Amir Nachumi flew over 300 combat missions and is an ace in two different fighters. Born in 1945, Nachumi attended high school and college in Jerusalem and at age 17 joined the Israeli Defense Forces (IDF). He rose to staff sergeant in an armored brigade, and in 1964 concluded national service. After graduation from Hebrew University in 1967, he was called to active duty and fought in the Six-Day War. Soon after, he joined the Israeli Air Force (IAF) and earned wings and a commission in 1968. During the War of Attrition, Nachumi flew the Dassault MD 450 Ouragan on 50 combat missions and then transitioned to the McDonnell F-4 Phantom II.
On 6 October 1973, sitting cockpit alert at an airfield on the tip of the Sinai Peninsula, Nachumi took off moments before Egyptian aircraft bombed his parking spot. He and a wingman engaged a mixed force of 28 Mikoyan-Gurevich MiG-21 and MiG-17 fighters. In this first battle of the Yom Kipper War, Nachumi downed four adversaries and earned the E-tour Hamofet. He flew another 50 combat missions and added three more victories before war's end. After "Wild Weasel" training in the United States, in 1975 Nachumi went to IAF Headquarters as an air operations staff officer. Next, for 2½ years he commanded his former Phantom squadron and then transitioned to the General Dynamics F-16 Fighting Falcon.
As one of the first F-16 squadron commanders, he completed an instructor course at Hill AFB, Utah. Returning to Israel in 1980, he led the world's first F-16 combat mission and scored the first aerial victory in that aircraft. During Operation BABYLON, he led a four-ship in a force of F-16s that destroyed the Osirak nuclear reactor near Baghdad, Iraq. The Iraqis did not know who had attacked until Israel made it public. During the Peace for Galilee War, Nachumi downed six more aircraft, MiG-21s and a MiG-23. In the winter of 1983, he returned to IAF Headquarters as an ace with 14 victories.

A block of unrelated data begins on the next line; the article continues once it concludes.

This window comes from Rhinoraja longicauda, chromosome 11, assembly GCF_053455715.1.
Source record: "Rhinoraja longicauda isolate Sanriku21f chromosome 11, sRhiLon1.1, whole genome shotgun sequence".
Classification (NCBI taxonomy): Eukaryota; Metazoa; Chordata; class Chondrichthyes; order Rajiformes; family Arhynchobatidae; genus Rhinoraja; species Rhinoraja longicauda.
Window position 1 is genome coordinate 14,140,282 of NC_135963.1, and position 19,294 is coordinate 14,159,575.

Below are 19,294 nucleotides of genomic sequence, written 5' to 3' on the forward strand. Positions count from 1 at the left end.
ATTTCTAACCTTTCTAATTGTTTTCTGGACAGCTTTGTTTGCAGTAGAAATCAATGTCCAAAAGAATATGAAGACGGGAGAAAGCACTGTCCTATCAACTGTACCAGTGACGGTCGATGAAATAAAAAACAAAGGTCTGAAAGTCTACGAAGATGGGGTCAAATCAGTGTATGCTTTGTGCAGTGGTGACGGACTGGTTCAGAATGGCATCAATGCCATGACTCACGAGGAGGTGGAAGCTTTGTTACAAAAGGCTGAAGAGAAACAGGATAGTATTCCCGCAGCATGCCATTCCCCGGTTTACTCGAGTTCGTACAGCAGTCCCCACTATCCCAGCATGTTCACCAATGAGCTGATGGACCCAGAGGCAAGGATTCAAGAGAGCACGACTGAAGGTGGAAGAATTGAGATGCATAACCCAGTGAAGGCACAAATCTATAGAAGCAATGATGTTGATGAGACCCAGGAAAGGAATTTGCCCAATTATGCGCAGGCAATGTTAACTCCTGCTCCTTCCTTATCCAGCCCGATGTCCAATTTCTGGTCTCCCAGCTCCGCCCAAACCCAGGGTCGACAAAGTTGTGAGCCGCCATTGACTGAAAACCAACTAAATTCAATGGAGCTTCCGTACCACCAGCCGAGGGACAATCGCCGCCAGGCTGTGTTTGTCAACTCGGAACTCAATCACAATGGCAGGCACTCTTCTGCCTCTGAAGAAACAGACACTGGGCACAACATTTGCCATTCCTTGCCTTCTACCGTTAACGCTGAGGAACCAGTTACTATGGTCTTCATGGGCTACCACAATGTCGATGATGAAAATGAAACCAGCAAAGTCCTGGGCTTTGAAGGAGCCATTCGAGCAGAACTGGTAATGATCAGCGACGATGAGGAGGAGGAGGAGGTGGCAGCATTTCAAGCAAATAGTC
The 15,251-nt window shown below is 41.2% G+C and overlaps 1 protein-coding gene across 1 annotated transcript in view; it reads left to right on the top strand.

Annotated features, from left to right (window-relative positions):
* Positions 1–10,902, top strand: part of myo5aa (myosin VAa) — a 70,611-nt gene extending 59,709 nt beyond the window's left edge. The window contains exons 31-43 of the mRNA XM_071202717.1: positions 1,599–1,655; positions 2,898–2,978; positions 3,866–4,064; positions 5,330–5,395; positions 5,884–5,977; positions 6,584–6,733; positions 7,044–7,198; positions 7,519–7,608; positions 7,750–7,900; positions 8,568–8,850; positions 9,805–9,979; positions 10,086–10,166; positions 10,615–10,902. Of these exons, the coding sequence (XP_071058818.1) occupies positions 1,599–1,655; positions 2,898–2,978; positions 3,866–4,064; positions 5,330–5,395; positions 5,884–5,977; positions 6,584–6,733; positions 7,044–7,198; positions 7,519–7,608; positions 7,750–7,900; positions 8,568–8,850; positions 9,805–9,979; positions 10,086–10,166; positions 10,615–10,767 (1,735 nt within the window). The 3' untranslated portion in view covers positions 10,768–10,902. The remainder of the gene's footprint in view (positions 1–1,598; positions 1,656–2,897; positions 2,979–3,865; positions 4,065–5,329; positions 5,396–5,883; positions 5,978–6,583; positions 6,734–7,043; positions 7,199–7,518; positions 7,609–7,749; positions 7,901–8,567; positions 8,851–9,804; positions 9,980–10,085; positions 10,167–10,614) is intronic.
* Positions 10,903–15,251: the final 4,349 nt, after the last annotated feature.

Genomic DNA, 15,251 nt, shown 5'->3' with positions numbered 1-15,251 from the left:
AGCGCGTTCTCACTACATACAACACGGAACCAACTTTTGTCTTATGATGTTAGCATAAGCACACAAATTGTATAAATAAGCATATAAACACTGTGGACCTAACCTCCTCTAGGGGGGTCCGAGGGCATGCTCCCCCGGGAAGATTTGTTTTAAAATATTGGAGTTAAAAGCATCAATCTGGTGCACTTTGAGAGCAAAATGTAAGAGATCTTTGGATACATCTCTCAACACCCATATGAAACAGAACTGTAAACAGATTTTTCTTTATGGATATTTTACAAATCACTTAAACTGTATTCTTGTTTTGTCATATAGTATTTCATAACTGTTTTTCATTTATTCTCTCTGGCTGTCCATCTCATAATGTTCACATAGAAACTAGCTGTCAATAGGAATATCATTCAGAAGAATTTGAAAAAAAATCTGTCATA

After four years working in intelligence, he became an F-16 wing commander and in 1989 was promoted to brigadier general. Nachumi then became IAF Chief for Operations and Training. In 1992, after the Gulf War, he headed special technology programs and served as chairman of a steering committee for a multi-million dollar research and development program. He later became Israel's senior delegate during negotiations for an international arms control treaty.
Retired from the IAF in 1996, he now owns a consulting company specializing in military and civil aviation and works other business interests. He continues to fly as a reserve flight instructor for the IAF flying school. Nachumi and his wife, Neomi, live near Tel Aviv with their daughter who will soon become a cadet in flight school.